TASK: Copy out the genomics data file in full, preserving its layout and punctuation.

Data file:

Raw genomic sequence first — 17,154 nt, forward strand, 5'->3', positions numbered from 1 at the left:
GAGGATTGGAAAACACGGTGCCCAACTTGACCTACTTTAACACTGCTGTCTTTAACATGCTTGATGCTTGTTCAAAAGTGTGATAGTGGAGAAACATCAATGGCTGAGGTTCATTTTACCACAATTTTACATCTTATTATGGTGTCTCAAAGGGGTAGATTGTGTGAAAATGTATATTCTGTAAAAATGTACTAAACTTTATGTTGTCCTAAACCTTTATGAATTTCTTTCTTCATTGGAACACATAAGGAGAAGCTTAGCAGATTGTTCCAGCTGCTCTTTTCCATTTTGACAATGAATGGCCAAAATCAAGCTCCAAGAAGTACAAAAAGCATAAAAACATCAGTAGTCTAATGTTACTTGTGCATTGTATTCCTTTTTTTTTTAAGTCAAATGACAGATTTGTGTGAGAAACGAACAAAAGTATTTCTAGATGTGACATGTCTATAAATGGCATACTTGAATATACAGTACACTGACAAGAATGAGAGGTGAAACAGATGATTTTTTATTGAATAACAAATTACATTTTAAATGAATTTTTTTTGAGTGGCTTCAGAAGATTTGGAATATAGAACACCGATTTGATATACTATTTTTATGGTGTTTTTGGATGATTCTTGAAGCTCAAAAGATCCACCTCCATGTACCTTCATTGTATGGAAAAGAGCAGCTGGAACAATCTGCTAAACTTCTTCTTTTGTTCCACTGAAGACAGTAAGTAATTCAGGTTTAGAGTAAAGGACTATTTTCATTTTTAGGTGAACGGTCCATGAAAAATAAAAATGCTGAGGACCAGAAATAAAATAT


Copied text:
Raw genomic sequence first — 17,154 nt, forward strand, 5'->3', positions numbered from 1 at the left:
GAGGATTGGAAAACACGGTGCCCAACTTGACCTACTTTAACACTGCTGTCTTTAACATGCTTGATGCTTGTTCAAAAGTGTGATAGTGGAGAAACATCAATGGCTGAGGTTCATTTTACCACAATTTTACATCTTATTATGGTGTCTCAAAGGGGTAGATTGTGTGAAAATGTATATTCTGTAAAAATGTACTAAACTTTATGTTGTCCTAAACCTTTATGAATTTCTTTCTTCATTGGAACACATAAGGAGAAGCTTAGCAGATTGTTCCAGCTGCTCTTTTCCATTTTGACAATGAATGGCCAAAATCAAGCTCCAAGAAGTACAAAAAGCATAAAAACATCAGTAGTCTAATGTTACTTGTGCATTGTATTCCTTTTTTTTTTAAGTCAAATGACAGATTTGTGTGAGAAACGAACAAAAGTATTTCTAGATGTGACATGTCTATAAATGGCATACTTGAATATACAGTACACTGACAAGAATGAGAGGTGAAACAGATGATTTTTTATTGAATAACAAATTACATTTTAAATGAATTTTTTTTGAGTGGCTTCAGAAGATTTGGAATATAGAACACCGATTTGATATACTATTTTTATGGTGTTTTTGGATGATTCTTGAAGCTCAAAAGATCCACCTCCATGTACCTTCATTGTATGGAAAAGAGCAGCTGGAACAATCTGCTAAACTTCTTCTTTTGTTCCACTGAAGACAGTAAGTAATTCAGGTTTAGAGTAAAGGACTATTTTCATTTTTAGGTGAACGGTCCATGAAAAATAAAAATGCTGAGGACCAGAAATAAAATAT